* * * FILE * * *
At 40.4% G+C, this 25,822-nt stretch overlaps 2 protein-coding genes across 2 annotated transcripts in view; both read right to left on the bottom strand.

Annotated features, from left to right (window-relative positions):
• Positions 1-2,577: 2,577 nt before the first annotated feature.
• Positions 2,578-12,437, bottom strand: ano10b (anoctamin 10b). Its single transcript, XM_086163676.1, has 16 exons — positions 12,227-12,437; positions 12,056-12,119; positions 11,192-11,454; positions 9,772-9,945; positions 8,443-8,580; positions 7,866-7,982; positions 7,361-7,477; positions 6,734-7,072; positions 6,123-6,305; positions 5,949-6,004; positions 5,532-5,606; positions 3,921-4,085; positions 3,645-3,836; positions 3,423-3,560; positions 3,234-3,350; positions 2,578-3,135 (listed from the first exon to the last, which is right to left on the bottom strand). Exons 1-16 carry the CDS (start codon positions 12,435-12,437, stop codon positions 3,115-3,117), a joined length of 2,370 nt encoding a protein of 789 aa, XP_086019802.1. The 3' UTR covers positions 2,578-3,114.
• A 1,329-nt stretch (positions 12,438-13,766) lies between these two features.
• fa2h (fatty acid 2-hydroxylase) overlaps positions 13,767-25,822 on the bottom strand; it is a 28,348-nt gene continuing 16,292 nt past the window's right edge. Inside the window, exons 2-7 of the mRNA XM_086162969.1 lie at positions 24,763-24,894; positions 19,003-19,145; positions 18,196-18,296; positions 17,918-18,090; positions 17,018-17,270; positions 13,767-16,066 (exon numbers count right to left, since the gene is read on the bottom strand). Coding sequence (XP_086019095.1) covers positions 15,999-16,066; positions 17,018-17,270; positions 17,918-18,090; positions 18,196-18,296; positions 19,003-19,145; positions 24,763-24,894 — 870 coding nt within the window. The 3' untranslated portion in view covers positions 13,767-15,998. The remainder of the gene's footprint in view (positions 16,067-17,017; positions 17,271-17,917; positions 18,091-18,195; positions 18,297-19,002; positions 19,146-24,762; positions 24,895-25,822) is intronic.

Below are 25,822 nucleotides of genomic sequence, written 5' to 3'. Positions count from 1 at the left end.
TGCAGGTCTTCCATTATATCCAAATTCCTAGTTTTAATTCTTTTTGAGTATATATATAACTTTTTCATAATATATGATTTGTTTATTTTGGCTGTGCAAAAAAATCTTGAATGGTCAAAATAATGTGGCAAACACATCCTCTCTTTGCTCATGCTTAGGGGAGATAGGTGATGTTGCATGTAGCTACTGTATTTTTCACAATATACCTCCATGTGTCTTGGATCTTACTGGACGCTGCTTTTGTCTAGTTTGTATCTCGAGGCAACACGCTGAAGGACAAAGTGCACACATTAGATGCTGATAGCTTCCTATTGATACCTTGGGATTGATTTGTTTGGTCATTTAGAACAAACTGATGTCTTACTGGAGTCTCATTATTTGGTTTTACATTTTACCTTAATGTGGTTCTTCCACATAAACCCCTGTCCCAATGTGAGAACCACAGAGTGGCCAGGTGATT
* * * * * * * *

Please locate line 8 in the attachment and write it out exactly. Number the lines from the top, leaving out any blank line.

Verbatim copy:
TGCAGGTCTTCCATTATATCCAAATTCCTAGTTTTAATTCTTTTTGAGTATATATATAACTTTTTCATAATATATGATTTGTTTATTTTGGCTGTGCAAAAAAATCTTGAATGGTCAAAATAATGTGGCAAACACATCCTCTCTTTGCTCATGCTTAGGGGAGATAGGTGATGTTGCATGTAGCTACTGTATTTTTCACAATATACCTCCATGTGTCTTGGATCTTACTGGACGCTGCTTTTGTCTAGTTTGTATCTCGAGGCAACACGCTGAAGGACAAAGTGCACACATTAGATGCTGATAGCTTCCTATTGATACCTTGGGATTGATTTGTTTGGTCATTTAGAACAAACTGATGTCTTACTGGAGTCTCATTATTTGGTTTTACATTTTACCTTAATGTGGTTCTTCCACATAAACCCCTGTCCCAATGTGAGAACCACAGAGTGGCCAGGTGATT